A Letter To My Most Influential Teacher
Graduation season is underway across the United States. Tears are shed, tassels are switched, and caps are thrown. Having graduated college myself a few days ago, I was prompted to reflect upon some of the most important people in my life – teachers. In particular, I chose to write a letter to one Mr. Cedric Magee, my sixth grade teacher, friend and role model.
Dear Mr. Magee,
I wanted to send you a personalized graduation invitation just to let you know how much you have meant to me over the years. I’ll try to do so without taking up too much of your time.
Due to a clerical error in the days before I was to start the 6th grade, I was not assigned a class. Luckily, my mother and I had come to the school the Friday before classes began (as was our custom back then) and we had met a few of the teachers, including you. I had never had a male teacher before, so the choice was an easy one to make. Little did I know, it would turn out to be one of the best decisions of my life. I got much more than a male teacher when I joined your class. I got a friend, a mentor, an ally, and a role model. In a society that didn’t resemble what my parents and spiritual leaders were steering me to become, I finally was able to see an example in action. From watching and closely following your lead, I began to realize that being a righteous gentleman was not only possible despite what others around me did, but it could be “cool,” too (and that’s a very important lesson for a young man to learn). I found that there is an appeal to be gained by being a respectful and respectable male (and an African-American male, at that) that is completely unmatched. Furthermore, I was able to see how much time, hope, and influence you invested in me and in my success (including a College Algebra book that you began to work through with me a bit as I prepared for the ACT that year; I wish I had used it more).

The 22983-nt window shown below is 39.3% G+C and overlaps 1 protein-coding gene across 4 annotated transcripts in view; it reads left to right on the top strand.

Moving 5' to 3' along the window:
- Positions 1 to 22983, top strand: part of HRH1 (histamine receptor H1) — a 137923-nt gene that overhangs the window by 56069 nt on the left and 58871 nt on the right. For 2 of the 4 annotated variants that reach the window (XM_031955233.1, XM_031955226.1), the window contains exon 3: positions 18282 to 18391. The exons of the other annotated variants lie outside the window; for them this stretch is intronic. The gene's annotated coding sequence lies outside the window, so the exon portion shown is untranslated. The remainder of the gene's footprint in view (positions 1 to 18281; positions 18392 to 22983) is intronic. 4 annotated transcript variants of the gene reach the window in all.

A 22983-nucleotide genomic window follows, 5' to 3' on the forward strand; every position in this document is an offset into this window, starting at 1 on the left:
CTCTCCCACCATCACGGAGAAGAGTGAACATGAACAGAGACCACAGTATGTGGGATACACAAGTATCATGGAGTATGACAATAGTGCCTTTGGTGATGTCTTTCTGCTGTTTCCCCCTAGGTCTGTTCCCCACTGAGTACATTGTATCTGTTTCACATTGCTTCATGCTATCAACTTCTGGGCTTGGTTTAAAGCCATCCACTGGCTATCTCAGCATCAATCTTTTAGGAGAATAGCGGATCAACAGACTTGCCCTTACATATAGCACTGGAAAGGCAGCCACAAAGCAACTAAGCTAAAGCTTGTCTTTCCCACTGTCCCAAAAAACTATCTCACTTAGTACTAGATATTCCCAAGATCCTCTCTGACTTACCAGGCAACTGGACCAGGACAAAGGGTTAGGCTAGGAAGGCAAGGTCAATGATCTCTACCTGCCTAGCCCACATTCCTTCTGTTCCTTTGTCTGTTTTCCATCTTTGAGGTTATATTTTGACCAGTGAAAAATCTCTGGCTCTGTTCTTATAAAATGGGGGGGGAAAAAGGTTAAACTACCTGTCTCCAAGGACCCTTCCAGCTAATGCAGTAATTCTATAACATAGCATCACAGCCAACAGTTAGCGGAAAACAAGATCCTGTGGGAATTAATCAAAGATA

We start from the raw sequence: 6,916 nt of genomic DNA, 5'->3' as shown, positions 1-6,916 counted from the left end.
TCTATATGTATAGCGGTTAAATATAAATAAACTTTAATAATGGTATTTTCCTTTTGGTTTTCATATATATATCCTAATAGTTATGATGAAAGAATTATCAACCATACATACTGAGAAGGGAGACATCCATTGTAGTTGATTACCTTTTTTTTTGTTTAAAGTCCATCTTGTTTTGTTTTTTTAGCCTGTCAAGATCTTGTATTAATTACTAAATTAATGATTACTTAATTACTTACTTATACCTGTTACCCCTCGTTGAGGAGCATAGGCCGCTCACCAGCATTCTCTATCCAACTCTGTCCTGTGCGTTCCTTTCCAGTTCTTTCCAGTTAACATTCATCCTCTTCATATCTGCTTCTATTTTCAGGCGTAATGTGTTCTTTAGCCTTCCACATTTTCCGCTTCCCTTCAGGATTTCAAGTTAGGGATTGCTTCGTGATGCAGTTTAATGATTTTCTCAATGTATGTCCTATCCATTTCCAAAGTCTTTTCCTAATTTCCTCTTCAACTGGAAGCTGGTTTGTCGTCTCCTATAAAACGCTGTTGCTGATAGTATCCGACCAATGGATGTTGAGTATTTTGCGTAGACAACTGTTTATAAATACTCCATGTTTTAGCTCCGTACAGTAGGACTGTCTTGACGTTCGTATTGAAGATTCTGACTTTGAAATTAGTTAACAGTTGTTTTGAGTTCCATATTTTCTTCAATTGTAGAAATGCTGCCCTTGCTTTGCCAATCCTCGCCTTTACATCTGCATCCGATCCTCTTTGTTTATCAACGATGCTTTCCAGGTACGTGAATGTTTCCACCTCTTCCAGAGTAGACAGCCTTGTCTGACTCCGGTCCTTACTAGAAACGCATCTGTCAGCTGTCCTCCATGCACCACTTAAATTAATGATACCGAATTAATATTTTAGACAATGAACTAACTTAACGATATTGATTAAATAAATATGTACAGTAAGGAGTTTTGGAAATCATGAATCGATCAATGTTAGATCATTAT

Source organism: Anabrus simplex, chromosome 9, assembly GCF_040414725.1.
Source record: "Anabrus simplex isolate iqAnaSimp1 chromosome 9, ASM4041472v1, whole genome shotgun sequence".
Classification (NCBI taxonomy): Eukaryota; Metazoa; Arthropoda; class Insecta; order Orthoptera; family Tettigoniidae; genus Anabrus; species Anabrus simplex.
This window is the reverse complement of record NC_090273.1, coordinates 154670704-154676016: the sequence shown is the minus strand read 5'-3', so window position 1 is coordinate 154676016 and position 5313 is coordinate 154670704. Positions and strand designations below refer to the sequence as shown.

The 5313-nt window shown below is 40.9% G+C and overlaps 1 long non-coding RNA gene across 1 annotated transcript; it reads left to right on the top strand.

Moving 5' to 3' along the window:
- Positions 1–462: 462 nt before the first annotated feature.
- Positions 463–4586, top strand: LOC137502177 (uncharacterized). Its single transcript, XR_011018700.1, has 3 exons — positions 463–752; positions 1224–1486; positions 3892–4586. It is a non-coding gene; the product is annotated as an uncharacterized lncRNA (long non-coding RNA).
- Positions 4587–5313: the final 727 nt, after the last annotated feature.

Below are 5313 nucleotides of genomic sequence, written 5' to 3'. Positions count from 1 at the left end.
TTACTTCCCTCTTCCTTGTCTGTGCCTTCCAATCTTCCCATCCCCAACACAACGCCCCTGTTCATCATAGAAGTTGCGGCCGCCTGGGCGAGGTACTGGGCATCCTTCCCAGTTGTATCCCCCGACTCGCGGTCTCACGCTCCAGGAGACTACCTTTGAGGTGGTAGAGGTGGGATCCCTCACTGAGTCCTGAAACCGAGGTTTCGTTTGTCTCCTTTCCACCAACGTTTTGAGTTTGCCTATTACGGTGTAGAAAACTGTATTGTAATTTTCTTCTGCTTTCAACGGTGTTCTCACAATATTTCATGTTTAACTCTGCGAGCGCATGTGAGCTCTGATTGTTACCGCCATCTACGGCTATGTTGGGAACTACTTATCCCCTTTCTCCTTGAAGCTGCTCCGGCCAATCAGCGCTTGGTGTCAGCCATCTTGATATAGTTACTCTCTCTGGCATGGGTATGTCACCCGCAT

Now that you are a principal, I know that your job may seem quite thankless as the young people, parents, and educators you seek to empower may not always realize the value of your work. For that reason, I’d like you to know that I appreciate who you are. Your integrity, your dignity, your hard work, and your unwavering consistency over the years are very valuable and rare personality traits which I strive to emulate every day. More importantly, I’d like to thank you for being my blueprint and to apologize for failing to tell you these things more often over the years. Most importantly, however, I hope this message provides some encouragement to continue to do what you’ve always done. I guarantee you that someone is watching you, patterning himself or herself after you, and will be able to reach great success in large part due to your influence and example. Thank you for adding value to my story.
Teachers really have an important, draining , and often, thankless job. If you’re graduating this spring or even if it’s been years since you’ve walked across the stage, take some time to let the exceptional ones know what they’ve meant to you.